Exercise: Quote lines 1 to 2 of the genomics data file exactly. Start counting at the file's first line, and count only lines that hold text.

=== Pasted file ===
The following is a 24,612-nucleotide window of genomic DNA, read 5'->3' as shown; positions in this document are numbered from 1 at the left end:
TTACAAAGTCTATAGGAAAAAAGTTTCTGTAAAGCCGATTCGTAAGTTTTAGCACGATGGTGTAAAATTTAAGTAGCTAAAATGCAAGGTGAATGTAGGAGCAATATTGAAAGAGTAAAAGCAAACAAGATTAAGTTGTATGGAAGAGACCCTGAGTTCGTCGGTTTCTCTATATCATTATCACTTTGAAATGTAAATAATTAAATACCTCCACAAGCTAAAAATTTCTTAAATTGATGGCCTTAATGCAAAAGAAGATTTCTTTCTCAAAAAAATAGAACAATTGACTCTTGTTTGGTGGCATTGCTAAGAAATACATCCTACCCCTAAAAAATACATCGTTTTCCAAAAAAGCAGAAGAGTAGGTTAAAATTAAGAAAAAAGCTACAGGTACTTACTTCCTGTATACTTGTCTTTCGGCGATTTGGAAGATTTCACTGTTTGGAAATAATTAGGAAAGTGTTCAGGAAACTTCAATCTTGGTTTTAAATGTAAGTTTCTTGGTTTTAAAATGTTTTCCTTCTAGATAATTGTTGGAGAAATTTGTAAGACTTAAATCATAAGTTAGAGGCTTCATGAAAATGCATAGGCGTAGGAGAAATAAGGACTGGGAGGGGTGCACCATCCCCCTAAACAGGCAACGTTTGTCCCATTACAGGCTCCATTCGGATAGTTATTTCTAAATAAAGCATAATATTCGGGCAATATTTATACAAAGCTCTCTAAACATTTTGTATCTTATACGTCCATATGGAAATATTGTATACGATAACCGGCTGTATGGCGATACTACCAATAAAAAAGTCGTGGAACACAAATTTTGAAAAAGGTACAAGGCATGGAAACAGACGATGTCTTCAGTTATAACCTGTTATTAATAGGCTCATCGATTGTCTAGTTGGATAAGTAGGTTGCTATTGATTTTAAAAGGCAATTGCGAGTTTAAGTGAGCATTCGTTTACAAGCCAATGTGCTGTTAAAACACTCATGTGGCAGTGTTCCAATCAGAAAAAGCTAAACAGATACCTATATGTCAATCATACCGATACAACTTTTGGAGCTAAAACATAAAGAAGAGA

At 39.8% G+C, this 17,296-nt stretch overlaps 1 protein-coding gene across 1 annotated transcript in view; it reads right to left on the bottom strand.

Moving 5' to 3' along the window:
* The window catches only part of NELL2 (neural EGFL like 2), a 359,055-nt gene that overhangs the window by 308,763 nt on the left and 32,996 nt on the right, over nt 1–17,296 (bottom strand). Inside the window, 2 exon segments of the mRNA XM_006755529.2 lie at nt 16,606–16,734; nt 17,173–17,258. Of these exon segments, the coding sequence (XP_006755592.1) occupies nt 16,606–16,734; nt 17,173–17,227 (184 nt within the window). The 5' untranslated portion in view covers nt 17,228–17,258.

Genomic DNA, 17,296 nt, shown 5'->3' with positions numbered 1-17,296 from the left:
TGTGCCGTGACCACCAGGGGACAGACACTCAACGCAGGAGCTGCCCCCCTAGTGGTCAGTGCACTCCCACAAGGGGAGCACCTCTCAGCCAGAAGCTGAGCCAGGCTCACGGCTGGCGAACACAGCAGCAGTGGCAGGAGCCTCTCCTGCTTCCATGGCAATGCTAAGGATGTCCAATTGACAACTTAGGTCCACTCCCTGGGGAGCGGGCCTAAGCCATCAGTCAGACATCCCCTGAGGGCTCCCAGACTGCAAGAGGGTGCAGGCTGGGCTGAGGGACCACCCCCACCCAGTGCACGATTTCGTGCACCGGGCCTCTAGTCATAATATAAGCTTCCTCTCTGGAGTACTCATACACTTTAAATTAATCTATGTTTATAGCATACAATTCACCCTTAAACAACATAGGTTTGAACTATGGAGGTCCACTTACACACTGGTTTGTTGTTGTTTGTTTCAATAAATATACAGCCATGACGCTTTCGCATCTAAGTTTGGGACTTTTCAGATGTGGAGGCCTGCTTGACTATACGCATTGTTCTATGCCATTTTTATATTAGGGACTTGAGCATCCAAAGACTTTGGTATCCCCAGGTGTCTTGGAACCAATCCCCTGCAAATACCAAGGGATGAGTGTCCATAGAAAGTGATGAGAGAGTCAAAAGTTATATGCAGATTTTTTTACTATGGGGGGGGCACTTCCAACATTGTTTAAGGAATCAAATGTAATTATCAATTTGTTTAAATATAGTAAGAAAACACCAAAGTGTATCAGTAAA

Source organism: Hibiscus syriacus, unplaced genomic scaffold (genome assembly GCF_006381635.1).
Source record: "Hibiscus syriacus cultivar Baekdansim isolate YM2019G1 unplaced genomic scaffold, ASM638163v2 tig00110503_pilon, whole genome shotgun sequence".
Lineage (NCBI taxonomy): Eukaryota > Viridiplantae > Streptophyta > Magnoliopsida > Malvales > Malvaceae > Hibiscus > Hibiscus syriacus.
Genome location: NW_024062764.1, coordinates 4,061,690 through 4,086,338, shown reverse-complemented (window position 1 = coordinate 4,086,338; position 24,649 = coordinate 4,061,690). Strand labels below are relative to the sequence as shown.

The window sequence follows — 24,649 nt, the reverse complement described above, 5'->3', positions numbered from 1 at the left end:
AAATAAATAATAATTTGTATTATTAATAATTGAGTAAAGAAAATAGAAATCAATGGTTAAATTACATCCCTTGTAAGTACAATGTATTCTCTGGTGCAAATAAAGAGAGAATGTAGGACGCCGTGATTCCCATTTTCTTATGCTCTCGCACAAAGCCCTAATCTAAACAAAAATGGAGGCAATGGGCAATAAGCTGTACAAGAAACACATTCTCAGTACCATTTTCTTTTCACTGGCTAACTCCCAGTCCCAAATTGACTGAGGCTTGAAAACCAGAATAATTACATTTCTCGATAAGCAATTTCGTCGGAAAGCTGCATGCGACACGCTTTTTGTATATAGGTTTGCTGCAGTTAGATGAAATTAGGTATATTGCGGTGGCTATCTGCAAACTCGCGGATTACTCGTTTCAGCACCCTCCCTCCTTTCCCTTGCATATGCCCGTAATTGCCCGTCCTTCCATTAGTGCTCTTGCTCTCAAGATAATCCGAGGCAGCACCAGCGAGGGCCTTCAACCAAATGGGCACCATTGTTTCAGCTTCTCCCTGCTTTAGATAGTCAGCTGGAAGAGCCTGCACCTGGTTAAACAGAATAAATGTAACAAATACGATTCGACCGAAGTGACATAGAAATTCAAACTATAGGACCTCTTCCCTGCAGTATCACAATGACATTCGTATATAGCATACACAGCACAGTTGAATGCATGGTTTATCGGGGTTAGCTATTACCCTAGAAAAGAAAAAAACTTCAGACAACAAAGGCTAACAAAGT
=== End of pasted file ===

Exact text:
The following is a 24,612-nucleotide window of genomic DNA, read 5'->3' as shown; positions in this document are numbered from 1 at the left end:
TTACAAAGTCTATAGGAAAAAAGTTTCTGTAAAGCCGATTCGTAAGTTTTAGCACGATGGTGTAAAATTTAAGTAGCTAAAATGCAAGGTGAATGTAGGAGCAATATTGAAAGAGTAAAAGCAAACAAGATTAAGTTGTATGGAAGAGACCCTGAGTTCGTCGGTTTCTCTATATCATTATCACTTTGAAATGTAAATAATTAAATACCTCCACAAGCTAAAAATTTCTTAAATTGATGGCCTTAATGCAAAAGAAGATTTCTTTCTCAAAAAAATAGAACAATTGACTCTTGTTTGGTGGCATTGCTAAGAAATACATCCTACCCCTAAAAAATACATCGTTTTCCAAAAAAGCAGAAGAGTAGGTTAAAATTAAGAAAAAAGCTACAGGTACTTACTTCCTGTATACTTGTCTTTCGGCGATTTGGAAGATTTCACTGTTTGGAAATAATTAGGAAAGTGTTCAGGAAACTTCAATCTTGGTTTTAAATGTAAGTTTCTTGGTTTTAAAATGTTTTCCTTCTAGATAATTGTTGGAGAAATTTGTAAGACTTAAATCATAAGTTAGAGGCTTCATGAAAATGCATAGGCGTAGGAGAAATAAGGACTGGGAGGGGTGCACCATCCCCCTAAACAGGCAACGTTTGTCCCATTACAGGCTCCATTCGGATAGTTATTTCTAAATAAAGCATAATATTCGGGCAATATTTATACAAAGCTCTCTAAACATTTTGTATCTTATACGTCCATATGGAAATATTGTATACGATAACCGGCTGTATGGCGATACTACCAATAAAAAAGTCGTGGAACACAAATTTTGAAAAAGGTACAAGGCATGGAAACAGACGATGTCTTCAGTTATAACCTGTTATTAATAGGCTCATCGATTGTCTAGTTGGATAAGTAGGTTGCTATTGATTTTAAAAGGCAATTGCGAGTTTAAGTGAGCATTCGTTTACAAGCCAATGTGCTGTTAAAACACTCATGTGGCAGTGTTCCAATCAGAAAAAGCTAAACAGATACCTATATGTCAATCATACCGATACAACTTTTGGAGCTAAAACATAAAGAAGAGA